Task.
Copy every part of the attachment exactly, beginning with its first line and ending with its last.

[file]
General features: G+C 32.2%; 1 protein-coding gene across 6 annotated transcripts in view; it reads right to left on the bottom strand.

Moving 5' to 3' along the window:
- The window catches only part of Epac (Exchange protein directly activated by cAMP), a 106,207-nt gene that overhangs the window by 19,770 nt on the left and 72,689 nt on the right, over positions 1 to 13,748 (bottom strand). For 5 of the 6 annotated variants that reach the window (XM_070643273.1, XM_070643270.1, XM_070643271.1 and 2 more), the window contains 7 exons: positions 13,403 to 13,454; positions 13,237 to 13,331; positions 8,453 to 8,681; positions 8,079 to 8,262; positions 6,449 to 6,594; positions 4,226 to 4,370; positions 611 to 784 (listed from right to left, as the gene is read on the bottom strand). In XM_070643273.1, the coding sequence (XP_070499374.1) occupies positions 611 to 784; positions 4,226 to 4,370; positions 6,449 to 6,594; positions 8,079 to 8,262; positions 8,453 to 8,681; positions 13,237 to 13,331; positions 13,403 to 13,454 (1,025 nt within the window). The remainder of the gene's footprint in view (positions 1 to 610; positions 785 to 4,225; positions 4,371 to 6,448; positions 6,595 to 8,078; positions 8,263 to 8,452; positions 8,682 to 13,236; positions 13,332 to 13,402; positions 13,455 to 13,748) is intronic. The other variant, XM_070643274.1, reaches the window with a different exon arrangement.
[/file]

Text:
General features: G+C 32.2%; 1 protein-coding gene across 6 annotated transcripts in view; it reads right to left on the bottom strand.

Moving 5' to 3' along the window:
- The window catches only part of Epac (Exchange protein directly activated by cAMP), a 106,207-nt gene that overhangs the window by 19,770 nt on the left and 72,689 nt on the right, over positions 1 to 13,748 (bottom strand). For 5 of the 6 annotated variants that reach the window (XM_070643273.1, XM_070643270.1, XM_070643271.1 and 2 more), the window contains 7 exons: positions 13,403 to 13,454; positions 13,237 to 13,331; positions 8,453 to 8,681; positions 8,079 to 8,262; positions 6,449 to 6,594; positions 4,226 to 4,370; positions 611 to 784 (listed from right to left, as the gene is read on the bottom strand). In XM_070643273.1, the coding sequence (XP_070499374.1) occupies positions 611 to 784; positions 4,226 to 4,370; positions 6,449 to 6,594; positions 8,079 to 8,262; positions 8,453 to 8,681; positions 13,237 to 13,331; positions 13,403 to 13,454 (1,025 nt within the window). The remainder of the gene's footprint in view (positions 1 to 610; positions 785 to 4,225; positions 4,371 to 6,448; positions 6,595 to 8,078; positions 8,263 to 8,452; positions 8,682 to 13,236; positions 13,332 to 13,402; positions 13,455 to 13,748) is intronic. The other variant, XM_070643274.1, reaches the window with a different exon arrangement.